Add Comment

This site uses Akismet to reduce spam. Learn how your comment data is processed.

Haunting Songs In Rock Music
10 Most Haunting Songs In Rock Music
David Foster Songs
Top 10 David Foster Songs
Bruce Springsteen Songs
Top 10 Bruce Springsteen Songs Loved By His Older Fans
Steppenwolf Songs
Top 10 Steppenwolf Songs
Stevie Nicks Albums
Top 10 Stevie Nicks Albums
Our Ten Most Listened To Albums Of All Time
Our Ten Most Listened To Albums Of All Time
Thin Lizzy Albums
Top 10 Thin Lizzy Albums
Sinead O’Connor Songs
10 Sinéad O’Connor Songs We Love The Most
Ronnie Montrose Remembered 2024 Tribute Concert Review
Ronnie Montrose Remembered 2024 Tribute Concert Review
The Forgotten Pioneer: Bob Welch's Role in Fleetwood Mac
The Forgotten Pioneer: Bob Welch’s Role in Fleetwood Mac
Billy Joel's new single
Billy Joel To Release Brand New Song On February 1st 2024
Heart Plays First Concert In Almost Five Years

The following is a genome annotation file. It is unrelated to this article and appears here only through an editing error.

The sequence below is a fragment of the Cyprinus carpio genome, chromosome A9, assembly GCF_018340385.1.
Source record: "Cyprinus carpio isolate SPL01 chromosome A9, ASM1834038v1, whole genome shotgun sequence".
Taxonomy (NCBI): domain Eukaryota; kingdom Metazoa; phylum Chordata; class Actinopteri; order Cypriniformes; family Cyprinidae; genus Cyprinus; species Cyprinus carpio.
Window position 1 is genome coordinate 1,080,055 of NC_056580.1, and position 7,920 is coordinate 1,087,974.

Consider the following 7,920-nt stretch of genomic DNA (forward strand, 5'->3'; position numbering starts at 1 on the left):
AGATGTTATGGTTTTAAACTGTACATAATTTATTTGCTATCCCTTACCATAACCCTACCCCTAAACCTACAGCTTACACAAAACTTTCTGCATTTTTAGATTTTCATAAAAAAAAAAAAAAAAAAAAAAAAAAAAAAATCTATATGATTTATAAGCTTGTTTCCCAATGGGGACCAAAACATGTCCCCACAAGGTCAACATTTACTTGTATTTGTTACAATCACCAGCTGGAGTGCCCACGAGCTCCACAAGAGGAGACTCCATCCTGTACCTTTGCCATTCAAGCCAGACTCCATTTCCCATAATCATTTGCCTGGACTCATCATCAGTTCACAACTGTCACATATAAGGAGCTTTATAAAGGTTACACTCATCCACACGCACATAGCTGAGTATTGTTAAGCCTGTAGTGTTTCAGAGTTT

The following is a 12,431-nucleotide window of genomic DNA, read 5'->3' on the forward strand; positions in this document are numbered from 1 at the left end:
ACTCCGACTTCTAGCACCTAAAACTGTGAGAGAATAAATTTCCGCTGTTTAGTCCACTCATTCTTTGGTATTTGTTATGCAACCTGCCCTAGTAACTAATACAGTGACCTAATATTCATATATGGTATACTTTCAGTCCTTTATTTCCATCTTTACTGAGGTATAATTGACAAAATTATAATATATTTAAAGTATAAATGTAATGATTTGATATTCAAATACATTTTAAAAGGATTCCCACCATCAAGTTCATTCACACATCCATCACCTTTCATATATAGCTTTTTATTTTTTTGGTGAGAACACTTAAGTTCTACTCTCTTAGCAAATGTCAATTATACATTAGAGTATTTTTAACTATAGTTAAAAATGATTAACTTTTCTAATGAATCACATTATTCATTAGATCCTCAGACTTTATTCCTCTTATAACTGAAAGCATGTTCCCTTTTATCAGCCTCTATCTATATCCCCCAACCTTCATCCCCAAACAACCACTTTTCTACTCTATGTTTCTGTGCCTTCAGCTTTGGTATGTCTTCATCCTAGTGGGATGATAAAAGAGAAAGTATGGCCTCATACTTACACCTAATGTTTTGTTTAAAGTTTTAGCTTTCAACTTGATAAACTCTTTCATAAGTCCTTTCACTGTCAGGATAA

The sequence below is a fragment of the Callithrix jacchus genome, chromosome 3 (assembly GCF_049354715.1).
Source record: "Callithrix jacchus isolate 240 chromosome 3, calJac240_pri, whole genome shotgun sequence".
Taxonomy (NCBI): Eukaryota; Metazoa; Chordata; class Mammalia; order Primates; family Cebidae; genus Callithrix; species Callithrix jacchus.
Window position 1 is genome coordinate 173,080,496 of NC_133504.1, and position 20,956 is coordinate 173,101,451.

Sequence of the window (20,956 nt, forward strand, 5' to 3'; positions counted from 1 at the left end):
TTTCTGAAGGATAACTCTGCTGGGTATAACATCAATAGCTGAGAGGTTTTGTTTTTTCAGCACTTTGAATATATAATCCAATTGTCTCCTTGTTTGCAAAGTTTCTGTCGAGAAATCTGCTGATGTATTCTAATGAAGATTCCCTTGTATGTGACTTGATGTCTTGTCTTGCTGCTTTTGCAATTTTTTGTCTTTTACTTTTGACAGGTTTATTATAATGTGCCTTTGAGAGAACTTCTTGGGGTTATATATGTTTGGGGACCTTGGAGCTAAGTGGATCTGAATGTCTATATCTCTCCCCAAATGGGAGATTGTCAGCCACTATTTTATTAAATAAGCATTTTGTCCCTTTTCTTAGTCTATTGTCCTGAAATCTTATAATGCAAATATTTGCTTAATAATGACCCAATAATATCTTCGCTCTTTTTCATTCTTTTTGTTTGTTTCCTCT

Heart Plays First Concert In Almost Five Years
Tim Lefebvre: 10 Albums That Changed My Life
Tim Lefebvre: 10 Albums That Changed My Life
Jeff Pilson of Foreigner Interview
Jeff Pilson of Foreigner: The Interview
Rival Sons Interview
Scott Holiday of Rival Sons: The Interview
Scott Ward Interview
Scott Ward: The Interview
Allman Brothers Band Albums And Songs
Complete List Of Allman Brothers Band Albums And Songs
Pretty Things Albums
Complete List Of Pretty Things Albums And Discography
The Hooters Albums
Complete List Of The Hooters Albums And Discography
311 Albums
Complete List Of 311 Albums And Songs
Classic Rock Bands Still Together But Overdue For A New Album
Classic Rock Bands Still Together But Overdue For A New Album
When Glam Bands Went Grunge In The 1990s
When Glam Bands Went Grunge In The 1990s
25 Most Famous Female American Singers Now!
25 Most Famous Female American Singers Now!
The Grateful Dead's Keyboard Players
A Look Back At The Grateful Dead’s Keyboard Players
Led Zeppelin Compilation Albums
Complete List Of Led Zeppelin Compilation Albums And Songs
Foghat Night Shift Album Review
Why We Loved Foghat’s Night Shift Album
Red Hot Chili Peppers - Return of the Dream Canteen Album Review
Red Hot Chili Peppers: Return Of The Dream Canteen Album Review
The Chick Corea Elektric Band The Future Is Now' Album Review
The Chick Corea Elektric Band ‘The Future Is Now’ Album Review